Friday, September 9, 2022
Dedicated students, distinguished colleagues and dear friends,
I am often asked about S&T’s foundational educational programs from the early years of our institution, which was founded in 1870 as the Missouri School of Mines and Metallurgy (MSM). There are no surprises, of course, when I mention our mining, metallurgy, geology and engineering programs. But when I mention our early humanities and social sciences curricula, people are surprised. Yes, humanities courses were offered as early as 1872, as Lawrence O. Christensen and Jack B. Ridley point out in their history of the campus. According to the minutes of a Sept. 16, 1878, faculty meeting, further changes were made in the preparatory course of study for “pupils who came from the higher classes of the public schools … to so broaden the foundations” for “the future work of those who shall hereafter apply for the Degrees conferred by the School of Mines.”
Today, the scholarly and artistic work of our faculty in the College of Arts, Sciences, and Education (CASE) is deep and broad-based. This scholarship ranges from the ethics of agribusiness and the global food supply chain to studies on the impact of music on memory, to how certain insecticides affect monarch butterflies, to communicating through video games and etymological research so renowned it was once a clue on the game show Jeopardy!
In an upcoming event of historic proportions, our faculty in CASE and the Center for Arts and Innovation, in collaboration with our Curtis Laws Wilson Library, will provide our students and the public a unique opportunity to learn more about an important part of history by hosting the traveling exhibition, Americans and the Holocaust, from Sunday, Sept. 18, to Saturday, Oct. 22. The exhibition is provided by the U.S. Holocaust Memorial Museum and creates the opportunity to examine the motives, pressures and fears that shaped Americans’ responses to Nazism, war and genocide in Europe during the 1930s and 1940s.
While the exhibition will provide a tremendous tool for deepening our understanding, S&T is also offering several presentations and guest lectures about the Holocaust and related topics during this period. These include presentations by our own faculty, a poetry reading, a hands-on workshop and a presentation by Holocaust survivor Rachel Miller. The presentations and readings by our distinguished faculty members and guests will offer a rich portfolio of scholarly work on the topic.
In addition, Missouri S&T Archives and the State Historical Society of Missouri-Rolla Research Center is sponsoring a supplementary exhibition titled “Rabbi Ferdinand Isserman Sounds a Warning – Missourians and the Holocaust.” Rabbi Isserman traveled to pre-World War II Germany several times and reported back to Missourians and our campus about the rising danger he found.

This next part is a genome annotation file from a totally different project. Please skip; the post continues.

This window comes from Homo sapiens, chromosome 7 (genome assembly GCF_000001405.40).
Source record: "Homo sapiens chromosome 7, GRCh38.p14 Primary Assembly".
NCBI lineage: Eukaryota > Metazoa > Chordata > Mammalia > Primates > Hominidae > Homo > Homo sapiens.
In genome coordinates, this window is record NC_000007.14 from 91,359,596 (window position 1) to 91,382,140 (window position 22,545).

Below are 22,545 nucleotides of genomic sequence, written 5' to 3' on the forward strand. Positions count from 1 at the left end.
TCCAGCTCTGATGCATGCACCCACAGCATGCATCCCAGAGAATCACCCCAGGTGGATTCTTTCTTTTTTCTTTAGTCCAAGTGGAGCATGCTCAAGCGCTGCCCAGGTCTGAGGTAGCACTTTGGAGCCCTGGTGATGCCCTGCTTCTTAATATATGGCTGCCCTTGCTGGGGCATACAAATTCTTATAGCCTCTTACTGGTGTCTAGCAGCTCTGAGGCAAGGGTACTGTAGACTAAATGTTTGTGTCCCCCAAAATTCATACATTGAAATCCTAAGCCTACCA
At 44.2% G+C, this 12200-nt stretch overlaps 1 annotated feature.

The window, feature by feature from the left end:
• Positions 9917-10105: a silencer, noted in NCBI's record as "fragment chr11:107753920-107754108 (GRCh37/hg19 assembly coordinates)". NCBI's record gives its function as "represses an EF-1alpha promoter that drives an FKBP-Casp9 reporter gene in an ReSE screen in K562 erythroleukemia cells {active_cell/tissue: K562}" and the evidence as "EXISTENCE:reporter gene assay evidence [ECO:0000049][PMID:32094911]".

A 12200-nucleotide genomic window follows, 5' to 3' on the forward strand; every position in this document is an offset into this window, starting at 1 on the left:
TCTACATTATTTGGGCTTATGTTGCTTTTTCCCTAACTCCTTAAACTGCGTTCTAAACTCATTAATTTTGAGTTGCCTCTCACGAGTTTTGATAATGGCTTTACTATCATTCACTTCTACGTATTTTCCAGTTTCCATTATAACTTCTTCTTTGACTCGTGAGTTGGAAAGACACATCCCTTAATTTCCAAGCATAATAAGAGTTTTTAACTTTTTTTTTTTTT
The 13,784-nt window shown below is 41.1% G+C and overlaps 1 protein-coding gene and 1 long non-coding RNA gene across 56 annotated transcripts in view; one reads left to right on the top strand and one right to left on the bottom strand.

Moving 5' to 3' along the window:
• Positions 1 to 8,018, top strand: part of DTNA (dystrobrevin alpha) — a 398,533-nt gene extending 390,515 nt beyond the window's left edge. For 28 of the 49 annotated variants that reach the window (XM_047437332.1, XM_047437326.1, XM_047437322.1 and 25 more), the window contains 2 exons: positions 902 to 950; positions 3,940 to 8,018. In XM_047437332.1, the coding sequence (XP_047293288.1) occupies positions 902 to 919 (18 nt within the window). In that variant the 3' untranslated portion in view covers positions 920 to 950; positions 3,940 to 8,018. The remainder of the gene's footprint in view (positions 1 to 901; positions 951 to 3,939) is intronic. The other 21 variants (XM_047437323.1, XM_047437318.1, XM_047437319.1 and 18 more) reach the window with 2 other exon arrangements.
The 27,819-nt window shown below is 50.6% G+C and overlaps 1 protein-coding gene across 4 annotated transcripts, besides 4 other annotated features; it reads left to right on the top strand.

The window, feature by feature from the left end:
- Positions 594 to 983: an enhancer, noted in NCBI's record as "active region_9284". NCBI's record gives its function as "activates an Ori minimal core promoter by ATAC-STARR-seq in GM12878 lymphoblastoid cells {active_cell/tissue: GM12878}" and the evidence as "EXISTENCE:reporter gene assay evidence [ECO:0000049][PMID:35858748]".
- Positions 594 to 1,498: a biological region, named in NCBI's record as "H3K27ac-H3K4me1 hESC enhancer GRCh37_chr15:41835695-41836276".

Interestingly, and coincidentally, the filmmaker Ken Burns’ three-part PBS documentary on the Holocaust will begin on the same day as our exhibit’s opening reception.
In addition to world-class STEM educators and researchers, S&T’s extraordinary faculty members in the humanities are likewise world-class scholars. History professors Shannon Fogg, John McManus and Petra DeWitt, each of whom will present as part of the Americans and the Holocaust exhibition, are truly stars in their respective research specialties. And in the process of performing cutting-edge research, from the early days of our existence, our faculty in the humanities, liberal arts and social sciences have helped integrate their disciplines with the sciences and engineering. They have helped our engineers and scientists who design, develop and implement ever-more-powerful tools and devices to contemplate and consider the human dimension of their work and products. Research by our ethics faculty helps us understand and regulate trade performed by algorithms, understand and articulate our responsibilities toward technologies we develop, and nurture our awareness of the nontechnical dimensions of our work.
As humanities professor Lisa M. Dolling wrote in The Chronicle of Higher Education, “…to help students succeed professionally and personally, teach the art of being human.” And our humanities faculty have done just that from the dawn of our existence.
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Mohammad Dehghani, PhD
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